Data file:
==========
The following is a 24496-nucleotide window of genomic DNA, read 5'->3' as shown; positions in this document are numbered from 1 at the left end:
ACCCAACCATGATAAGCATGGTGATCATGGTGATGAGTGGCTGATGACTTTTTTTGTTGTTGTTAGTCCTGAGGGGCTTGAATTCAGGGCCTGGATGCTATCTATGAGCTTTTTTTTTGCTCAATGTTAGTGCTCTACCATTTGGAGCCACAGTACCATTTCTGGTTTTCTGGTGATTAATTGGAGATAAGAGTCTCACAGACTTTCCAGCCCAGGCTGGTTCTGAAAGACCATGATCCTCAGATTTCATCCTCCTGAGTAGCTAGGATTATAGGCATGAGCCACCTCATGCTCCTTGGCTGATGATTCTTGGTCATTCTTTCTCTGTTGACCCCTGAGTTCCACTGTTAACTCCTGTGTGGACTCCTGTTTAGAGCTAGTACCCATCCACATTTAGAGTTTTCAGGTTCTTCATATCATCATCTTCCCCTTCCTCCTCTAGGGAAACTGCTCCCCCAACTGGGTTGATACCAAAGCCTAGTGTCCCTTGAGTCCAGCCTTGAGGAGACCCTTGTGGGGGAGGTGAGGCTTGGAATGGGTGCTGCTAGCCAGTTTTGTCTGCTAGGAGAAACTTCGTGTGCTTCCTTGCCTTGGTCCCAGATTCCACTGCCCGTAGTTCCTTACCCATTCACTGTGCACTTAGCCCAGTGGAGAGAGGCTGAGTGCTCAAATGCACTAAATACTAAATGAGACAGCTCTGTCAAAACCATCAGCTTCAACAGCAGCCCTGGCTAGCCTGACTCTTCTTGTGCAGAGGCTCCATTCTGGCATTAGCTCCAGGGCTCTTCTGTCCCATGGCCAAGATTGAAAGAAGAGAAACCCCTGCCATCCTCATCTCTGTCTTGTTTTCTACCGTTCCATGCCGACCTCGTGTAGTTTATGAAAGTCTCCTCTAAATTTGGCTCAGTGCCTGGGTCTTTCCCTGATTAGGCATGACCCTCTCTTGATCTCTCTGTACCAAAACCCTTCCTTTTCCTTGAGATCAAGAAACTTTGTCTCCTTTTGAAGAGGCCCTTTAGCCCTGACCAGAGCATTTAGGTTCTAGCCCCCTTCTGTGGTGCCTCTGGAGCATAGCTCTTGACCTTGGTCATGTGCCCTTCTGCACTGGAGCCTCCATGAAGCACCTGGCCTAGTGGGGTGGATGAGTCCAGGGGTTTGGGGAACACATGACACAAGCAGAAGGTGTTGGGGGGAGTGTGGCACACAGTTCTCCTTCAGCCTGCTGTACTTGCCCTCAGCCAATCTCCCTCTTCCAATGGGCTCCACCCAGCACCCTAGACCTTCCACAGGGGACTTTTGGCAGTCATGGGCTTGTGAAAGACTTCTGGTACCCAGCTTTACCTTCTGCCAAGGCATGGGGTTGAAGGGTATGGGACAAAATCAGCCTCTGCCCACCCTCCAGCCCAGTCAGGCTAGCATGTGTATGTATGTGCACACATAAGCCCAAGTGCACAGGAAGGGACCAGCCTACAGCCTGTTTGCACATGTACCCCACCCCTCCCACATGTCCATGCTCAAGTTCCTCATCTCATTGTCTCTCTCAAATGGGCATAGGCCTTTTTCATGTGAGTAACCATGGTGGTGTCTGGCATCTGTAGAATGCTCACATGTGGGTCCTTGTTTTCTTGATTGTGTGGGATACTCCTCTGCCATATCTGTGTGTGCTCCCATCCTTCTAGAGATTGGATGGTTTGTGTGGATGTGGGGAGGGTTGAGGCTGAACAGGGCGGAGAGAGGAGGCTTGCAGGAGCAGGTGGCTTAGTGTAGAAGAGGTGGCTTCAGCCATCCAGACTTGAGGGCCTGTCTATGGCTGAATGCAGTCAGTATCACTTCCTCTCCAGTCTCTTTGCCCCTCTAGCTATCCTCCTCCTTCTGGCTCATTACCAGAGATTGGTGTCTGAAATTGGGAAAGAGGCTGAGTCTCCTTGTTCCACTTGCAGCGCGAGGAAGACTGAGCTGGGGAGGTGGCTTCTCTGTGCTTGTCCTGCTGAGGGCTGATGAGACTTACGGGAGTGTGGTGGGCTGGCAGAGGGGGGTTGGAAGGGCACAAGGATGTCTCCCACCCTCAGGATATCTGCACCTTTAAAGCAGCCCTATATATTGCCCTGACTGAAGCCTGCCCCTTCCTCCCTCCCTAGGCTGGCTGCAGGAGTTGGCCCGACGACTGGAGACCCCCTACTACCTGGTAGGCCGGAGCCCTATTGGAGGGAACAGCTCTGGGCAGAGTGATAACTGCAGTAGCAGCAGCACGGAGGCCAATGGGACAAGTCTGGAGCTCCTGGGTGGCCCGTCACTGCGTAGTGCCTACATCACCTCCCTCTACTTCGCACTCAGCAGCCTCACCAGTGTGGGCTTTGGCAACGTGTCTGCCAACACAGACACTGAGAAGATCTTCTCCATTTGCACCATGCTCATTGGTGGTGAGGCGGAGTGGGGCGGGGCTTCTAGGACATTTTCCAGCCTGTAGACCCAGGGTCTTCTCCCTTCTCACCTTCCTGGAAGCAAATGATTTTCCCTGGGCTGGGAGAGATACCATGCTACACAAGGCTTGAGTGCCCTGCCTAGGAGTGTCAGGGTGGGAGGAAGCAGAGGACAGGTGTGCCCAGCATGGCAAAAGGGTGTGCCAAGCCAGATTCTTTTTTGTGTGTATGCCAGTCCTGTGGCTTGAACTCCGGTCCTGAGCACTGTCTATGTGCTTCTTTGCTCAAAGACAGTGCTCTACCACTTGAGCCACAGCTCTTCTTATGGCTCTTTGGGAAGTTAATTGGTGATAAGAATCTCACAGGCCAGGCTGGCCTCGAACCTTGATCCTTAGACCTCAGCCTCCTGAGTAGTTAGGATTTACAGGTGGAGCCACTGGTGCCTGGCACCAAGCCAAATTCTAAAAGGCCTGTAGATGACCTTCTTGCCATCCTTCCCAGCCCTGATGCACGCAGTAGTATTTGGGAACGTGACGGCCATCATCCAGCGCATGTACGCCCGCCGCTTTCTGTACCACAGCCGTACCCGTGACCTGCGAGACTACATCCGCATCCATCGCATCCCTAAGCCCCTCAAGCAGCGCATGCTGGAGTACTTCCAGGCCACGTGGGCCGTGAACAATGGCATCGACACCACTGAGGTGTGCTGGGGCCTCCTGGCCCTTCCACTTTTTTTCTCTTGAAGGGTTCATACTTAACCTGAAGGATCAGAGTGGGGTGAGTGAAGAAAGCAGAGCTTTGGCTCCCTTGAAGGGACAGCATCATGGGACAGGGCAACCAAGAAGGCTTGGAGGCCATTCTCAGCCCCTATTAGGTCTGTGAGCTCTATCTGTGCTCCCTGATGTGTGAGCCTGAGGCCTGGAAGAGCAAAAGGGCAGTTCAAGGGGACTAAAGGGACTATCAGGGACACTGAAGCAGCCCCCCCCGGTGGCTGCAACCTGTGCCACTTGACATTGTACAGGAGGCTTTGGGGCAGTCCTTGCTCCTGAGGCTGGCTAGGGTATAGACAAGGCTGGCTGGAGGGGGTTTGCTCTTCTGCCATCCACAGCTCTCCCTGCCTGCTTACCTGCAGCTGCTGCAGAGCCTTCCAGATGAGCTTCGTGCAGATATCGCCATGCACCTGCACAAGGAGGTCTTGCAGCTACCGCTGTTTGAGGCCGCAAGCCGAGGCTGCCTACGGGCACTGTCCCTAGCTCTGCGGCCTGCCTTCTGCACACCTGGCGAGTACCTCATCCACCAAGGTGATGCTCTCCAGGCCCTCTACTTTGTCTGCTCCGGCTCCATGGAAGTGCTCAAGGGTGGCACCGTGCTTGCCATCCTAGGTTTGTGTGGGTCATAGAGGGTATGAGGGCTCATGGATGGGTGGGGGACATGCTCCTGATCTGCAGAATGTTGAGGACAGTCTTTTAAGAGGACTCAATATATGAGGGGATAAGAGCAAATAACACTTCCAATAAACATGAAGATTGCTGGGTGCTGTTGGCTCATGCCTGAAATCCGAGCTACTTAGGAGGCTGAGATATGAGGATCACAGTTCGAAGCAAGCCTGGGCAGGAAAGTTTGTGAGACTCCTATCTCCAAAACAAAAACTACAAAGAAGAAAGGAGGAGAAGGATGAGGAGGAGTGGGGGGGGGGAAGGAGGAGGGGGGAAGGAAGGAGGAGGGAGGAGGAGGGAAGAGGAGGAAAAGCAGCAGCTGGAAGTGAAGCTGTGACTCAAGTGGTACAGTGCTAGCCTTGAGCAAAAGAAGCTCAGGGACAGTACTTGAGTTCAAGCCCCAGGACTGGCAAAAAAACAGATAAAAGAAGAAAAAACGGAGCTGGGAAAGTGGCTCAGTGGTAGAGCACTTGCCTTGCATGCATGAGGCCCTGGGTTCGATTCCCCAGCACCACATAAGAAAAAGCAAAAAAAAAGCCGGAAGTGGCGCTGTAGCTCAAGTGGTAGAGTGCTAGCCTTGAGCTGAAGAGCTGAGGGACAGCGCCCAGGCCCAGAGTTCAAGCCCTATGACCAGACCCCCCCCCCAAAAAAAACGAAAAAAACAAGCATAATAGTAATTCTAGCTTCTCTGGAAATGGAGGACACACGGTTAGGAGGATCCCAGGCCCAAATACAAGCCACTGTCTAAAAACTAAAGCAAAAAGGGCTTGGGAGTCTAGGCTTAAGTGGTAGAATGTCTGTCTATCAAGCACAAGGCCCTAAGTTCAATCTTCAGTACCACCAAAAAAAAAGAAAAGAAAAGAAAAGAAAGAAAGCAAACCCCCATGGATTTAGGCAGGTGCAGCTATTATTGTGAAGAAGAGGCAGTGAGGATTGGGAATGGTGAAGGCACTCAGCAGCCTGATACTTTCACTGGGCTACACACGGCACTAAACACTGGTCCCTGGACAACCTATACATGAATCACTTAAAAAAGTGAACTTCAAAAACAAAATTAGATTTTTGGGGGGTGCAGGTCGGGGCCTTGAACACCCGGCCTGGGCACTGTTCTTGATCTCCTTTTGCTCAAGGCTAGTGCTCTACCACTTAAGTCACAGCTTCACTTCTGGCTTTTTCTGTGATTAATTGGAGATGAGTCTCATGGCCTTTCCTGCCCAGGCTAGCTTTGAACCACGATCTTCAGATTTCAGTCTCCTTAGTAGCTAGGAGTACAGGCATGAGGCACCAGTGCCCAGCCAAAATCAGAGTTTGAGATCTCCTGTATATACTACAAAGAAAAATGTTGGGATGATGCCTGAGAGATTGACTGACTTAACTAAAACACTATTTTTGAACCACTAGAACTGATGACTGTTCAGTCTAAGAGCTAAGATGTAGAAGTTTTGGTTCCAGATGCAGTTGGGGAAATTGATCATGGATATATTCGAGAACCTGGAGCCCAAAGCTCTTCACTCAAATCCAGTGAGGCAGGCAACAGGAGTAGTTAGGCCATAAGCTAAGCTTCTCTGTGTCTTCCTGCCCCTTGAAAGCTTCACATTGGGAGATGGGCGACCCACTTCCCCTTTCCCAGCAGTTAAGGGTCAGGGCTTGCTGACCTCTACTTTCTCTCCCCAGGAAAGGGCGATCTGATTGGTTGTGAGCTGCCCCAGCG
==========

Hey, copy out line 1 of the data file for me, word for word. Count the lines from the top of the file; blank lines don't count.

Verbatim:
The following is a 24496-nucleotide window of genomic DNA, read 5'->3' as shown; positions in this document are numbered from 1 at the left end: